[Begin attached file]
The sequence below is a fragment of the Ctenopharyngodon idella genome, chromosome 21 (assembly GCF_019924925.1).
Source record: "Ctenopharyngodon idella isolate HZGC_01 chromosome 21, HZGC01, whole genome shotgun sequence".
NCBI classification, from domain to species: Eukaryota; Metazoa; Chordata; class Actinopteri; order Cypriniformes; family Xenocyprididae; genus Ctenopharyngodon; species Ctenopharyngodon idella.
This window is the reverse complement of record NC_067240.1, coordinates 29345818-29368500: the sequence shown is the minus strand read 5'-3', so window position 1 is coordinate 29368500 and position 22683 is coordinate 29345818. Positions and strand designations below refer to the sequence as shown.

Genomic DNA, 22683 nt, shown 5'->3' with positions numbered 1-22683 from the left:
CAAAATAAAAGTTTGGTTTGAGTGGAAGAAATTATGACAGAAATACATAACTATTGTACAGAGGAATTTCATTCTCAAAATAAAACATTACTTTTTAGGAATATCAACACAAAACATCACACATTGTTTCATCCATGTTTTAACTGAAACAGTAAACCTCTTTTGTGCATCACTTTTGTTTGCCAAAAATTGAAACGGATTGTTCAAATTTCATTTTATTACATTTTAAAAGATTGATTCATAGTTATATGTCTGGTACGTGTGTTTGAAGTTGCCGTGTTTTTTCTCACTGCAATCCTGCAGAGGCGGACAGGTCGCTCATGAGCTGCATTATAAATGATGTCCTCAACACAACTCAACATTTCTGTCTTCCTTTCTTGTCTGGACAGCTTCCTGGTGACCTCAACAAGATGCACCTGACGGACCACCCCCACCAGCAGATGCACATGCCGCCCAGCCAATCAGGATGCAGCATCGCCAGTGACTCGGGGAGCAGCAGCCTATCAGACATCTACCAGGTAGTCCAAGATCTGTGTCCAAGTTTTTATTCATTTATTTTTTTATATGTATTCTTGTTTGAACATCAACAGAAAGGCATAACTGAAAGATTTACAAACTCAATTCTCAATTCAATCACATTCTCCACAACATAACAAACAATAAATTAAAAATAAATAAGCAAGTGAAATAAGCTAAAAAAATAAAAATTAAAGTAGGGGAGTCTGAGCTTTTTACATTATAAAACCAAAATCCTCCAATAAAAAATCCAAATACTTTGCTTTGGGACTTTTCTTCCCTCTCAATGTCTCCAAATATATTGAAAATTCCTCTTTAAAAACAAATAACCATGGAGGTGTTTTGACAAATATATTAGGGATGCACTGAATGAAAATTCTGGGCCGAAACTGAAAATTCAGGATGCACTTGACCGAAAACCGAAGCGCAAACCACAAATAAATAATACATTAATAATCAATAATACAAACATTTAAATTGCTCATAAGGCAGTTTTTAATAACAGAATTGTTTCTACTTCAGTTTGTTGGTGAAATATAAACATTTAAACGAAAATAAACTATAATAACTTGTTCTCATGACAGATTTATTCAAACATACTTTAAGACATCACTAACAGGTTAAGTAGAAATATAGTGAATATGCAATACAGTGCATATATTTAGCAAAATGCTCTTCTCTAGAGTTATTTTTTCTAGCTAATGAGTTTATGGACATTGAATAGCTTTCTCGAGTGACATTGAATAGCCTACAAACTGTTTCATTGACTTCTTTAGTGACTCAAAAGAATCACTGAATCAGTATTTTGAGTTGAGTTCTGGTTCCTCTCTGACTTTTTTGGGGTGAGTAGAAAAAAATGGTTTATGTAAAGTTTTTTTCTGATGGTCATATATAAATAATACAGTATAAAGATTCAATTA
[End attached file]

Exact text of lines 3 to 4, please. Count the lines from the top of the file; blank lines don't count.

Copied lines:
NCBI classification, from domain to species: Eukaryota; Metazoa; Chordata; class Actinopteri; order Cypriniformes; family Xenocyprididae; genus Ctenopharyngodon; species Ctenopharyngodon idella.
This window is the reverse complement of record NC_067240.1, coordinates 29345818-29368500: the sequence shown is the minus strand read 5'-3', so window position 1 is coordinate 29368500 and position 22683 is coordinate 29345818. Positions and strand designations below refer to the sequence as shown.